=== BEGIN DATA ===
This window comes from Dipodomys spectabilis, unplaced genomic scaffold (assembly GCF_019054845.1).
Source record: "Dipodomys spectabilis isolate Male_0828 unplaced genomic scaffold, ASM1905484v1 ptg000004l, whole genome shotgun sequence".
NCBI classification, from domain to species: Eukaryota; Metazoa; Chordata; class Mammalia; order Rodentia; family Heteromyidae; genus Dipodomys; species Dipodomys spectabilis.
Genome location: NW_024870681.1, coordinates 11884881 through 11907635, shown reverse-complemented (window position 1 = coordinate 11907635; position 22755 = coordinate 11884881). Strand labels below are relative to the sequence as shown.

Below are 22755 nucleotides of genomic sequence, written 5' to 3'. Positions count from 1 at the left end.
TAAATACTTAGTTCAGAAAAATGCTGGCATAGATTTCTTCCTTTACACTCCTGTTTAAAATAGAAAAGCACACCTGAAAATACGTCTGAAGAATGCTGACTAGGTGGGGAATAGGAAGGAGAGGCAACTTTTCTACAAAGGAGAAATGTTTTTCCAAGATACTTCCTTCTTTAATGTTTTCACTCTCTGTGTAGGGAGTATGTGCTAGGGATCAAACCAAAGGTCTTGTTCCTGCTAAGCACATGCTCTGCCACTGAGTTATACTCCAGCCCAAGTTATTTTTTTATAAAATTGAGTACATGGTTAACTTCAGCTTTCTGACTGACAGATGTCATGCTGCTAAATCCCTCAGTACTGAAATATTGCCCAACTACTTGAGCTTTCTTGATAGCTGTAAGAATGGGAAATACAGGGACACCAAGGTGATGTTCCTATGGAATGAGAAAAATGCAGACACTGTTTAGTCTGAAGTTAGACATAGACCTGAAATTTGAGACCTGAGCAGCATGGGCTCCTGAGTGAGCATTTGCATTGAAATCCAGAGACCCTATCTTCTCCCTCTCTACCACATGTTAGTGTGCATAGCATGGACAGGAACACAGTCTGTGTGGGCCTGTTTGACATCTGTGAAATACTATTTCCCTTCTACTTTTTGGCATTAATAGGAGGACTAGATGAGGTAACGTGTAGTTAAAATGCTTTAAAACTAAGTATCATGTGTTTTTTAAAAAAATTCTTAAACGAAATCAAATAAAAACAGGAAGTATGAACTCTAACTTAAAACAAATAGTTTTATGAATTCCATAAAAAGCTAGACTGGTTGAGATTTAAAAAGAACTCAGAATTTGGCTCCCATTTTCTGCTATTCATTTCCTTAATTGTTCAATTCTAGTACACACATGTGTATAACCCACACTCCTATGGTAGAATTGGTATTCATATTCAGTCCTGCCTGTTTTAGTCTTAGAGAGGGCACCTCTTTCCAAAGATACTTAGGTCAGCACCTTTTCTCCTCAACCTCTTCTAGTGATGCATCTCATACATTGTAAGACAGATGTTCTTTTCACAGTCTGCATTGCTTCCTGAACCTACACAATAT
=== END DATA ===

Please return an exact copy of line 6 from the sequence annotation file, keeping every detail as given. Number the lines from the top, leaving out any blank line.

TAAATACTTAGTTCAGAAAAATGCTGGCATAGATTTCTTCCTTTACACTCCTGTTTAAAATAGAAAAGCACACCTGAAAATACGTCTGAAGAATGCTGACTAGGTGGGGAATAGGAAGGAGAGGCAACTTTTCTACAAAGGAGAAATGTTTTTCCAAGATACTTCCTTCTTTAATGTTTTCACTCTCTGTGTAGGGAGTATGTGCTAGGGATCAAACCAAAGGTCTTGTTCCTGCTAAGCACATGCTCTGCCACTGAGTTATACTCCAGCCCAAGTTATTTTTTTATAAAATTGAGTACATGGTTAACTTCAGCTTTCTGACTGACAGATGTCATGCTGCTAAATCCCTCAGTACTGAAATATTGCCCAACTACTTGAGCTTTCTTGATAGCTGTAAGAATGGGAAATACAGGGACACCAAGGTGATGTTCCTATGGAATGAGAAAAATGCAGACACTGTTTAGTCTGAAGTTAGACATAGACCTGAAATTTGAGACCTGAGCAGCATGGGCTCCTGAGTGAGCATTTGCATTGAAATCCAGAGACCCTATCTTCTCCCTCTCTACCACATGTTAGTGTGCATAGCATGGACAGGAACACAGTCTGTGTGGGCCTGTTTGACATCTGTGAAATACTATTTCCCTTCTACTTTTTGGCATTAATAGGAGGACTAGATGAGGTAACGTGTAGTTAAAATGCTTTAAAACTAAGTATCATGTGTTTTTTAAAAAAATTCTTAAACGAAATCAAATAAAAACAGGAAGTATGAACTCTAACTTAAAACAAATAGTTTTATGAATTCCATAAAAAGCTAGACTGGTTGAGATTTAAAAAGAACTCAGAATTTGGCTCCCATTTTCTGCTATTCATTTCCTTAATTGTTCAATTCTAGTACACACATGTGTATAACCCACACTCCTATGGTAGAATTGGTATTCATATTCAGTCCTGCCTGTTTTAGTCTTAGAGAGGGCACCTCTTTCCAAAGATACTTAGGTCAGCACCTTTTCTCCTCAACCTCTTCTAGTGATGCATCTCATACATTGTAAGACAGATGTTCTTTTCACAGTCTGCATTGCTTCCTGAACCTACACAATAT